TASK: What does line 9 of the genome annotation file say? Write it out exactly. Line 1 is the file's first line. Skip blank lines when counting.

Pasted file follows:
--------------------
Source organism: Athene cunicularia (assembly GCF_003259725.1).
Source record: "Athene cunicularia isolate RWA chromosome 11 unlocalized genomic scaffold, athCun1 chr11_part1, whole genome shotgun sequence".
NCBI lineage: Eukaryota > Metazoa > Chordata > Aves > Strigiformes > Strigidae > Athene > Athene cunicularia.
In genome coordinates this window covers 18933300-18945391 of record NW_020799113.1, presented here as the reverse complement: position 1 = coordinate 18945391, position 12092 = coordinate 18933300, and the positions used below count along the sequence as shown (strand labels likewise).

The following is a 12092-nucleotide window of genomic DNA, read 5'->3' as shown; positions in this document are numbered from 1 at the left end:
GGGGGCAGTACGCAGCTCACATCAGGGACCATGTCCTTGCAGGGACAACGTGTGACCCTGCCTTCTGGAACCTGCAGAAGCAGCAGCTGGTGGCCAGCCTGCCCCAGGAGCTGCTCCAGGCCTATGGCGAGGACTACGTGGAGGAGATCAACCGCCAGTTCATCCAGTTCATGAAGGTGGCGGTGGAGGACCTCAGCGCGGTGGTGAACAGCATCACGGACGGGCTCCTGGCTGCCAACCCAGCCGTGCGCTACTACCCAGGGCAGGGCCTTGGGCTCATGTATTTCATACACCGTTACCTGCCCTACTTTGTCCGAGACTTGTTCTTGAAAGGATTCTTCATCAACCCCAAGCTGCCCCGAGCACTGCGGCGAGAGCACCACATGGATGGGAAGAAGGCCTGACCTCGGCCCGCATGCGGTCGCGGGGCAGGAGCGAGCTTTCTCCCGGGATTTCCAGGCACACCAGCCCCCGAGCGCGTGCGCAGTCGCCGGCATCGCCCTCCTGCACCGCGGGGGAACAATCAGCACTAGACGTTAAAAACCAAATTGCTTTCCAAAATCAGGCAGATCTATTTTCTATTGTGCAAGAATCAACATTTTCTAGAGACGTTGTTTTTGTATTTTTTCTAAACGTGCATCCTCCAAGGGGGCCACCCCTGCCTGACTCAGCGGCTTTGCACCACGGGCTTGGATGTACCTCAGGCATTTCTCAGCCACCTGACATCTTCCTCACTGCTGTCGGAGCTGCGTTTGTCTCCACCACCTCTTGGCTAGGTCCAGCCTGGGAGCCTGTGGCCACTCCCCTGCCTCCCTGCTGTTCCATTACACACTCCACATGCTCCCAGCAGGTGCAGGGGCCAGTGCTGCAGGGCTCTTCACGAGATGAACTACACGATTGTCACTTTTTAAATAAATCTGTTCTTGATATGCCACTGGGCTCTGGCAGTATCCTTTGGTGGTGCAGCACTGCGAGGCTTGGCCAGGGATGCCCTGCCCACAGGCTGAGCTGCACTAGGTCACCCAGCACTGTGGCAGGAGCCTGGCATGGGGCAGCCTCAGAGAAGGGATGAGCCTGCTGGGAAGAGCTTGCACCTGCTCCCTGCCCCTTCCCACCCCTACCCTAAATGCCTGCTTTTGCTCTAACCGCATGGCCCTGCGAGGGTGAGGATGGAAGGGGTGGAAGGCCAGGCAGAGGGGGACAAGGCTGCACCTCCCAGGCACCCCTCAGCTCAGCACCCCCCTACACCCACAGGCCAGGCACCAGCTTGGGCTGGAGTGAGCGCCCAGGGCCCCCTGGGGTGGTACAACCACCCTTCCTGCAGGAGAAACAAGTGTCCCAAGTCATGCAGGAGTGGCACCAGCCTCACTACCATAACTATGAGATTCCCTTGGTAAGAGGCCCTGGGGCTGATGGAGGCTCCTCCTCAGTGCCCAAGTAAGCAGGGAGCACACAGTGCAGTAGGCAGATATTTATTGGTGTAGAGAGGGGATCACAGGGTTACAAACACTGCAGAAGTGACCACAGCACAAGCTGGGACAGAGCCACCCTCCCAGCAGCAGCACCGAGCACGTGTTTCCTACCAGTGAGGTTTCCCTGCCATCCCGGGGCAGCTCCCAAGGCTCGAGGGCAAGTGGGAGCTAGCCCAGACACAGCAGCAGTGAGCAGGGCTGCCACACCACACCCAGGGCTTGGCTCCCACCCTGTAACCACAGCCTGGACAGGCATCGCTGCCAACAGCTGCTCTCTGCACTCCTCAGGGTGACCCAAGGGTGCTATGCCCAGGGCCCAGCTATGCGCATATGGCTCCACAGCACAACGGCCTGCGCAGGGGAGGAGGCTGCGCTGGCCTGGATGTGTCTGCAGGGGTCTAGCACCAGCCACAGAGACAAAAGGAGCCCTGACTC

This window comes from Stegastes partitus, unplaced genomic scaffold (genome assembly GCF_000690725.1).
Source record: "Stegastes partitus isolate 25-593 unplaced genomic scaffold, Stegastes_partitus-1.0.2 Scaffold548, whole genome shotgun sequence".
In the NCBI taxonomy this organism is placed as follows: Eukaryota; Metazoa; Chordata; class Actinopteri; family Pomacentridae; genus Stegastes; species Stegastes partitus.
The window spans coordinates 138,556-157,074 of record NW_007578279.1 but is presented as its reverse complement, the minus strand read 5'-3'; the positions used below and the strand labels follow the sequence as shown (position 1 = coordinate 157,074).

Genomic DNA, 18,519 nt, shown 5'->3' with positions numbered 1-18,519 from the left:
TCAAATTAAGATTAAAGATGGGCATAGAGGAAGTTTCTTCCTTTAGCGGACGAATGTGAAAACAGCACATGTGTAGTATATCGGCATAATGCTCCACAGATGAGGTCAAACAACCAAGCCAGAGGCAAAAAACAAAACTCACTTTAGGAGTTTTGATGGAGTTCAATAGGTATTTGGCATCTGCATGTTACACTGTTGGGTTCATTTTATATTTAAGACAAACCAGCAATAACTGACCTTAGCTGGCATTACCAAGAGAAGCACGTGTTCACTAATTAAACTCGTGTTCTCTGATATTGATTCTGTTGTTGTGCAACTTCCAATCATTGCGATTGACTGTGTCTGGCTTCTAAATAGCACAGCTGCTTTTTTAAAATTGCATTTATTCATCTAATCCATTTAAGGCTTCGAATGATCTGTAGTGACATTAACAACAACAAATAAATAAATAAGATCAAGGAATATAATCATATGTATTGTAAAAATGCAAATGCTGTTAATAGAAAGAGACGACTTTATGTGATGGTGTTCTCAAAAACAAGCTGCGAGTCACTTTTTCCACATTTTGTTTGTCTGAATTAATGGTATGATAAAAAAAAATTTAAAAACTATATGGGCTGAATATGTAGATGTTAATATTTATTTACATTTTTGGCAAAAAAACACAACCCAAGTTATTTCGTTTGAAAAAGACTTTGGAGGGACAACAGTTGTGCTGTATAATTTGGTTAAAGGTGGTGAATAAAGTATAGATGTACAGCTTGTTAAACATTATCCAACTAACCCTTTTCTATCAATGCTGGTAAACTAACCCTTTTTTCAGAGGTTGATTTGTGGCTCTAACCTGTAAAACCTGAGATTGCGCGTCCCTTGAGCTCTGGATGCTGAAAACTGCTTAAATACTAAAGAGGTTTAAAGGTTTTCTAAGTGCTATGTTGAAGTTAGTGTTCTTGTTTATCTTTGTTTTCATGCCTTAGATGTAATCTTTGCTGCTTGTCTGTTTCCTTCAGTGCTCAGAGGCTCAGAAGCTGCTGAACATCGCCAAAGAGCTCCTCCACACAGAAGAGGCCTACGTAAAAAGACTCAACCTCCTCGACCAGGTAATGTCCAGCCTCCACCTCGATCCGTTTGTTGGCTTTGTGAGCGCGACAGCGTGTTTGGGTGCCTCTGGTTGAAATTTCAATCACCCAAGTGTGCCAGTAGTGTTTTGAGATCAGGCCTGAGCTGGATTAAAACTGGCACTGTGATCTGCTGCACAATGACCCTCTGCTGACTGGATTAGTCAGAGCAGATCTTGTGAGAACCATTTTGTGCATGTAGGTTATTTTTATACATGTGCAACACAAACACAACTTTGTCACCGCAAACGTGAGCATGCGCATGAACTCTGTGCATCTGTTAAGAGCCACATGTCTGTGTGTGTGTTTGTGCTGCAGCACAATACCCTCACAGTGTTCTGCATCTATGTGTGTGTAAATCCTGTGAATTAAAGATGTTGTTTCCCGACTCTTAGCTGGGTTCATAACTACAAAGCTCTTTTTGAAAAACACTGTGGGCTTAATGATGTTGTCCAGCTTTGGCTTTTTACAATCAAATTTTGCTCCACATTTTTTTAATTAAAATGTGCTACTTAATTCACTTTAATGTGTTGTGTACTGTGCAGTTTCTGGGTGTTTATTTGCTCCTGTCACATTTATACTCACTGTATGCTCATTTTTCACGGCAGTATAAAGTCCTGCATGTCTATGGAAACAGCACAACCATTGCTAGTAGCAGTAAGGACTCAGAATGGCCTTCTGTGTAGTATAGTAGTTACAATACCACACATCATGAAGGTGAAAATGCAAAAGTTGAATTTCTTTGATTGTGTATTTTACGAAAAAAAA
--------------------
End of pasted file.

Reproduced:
In the NCBI taxonomy this organism is placed as follows: Eukaryota; Metazoa; Chordata; class Actinopteri; family Pomacentridae; genus Stegastes; species Stegastes partitus.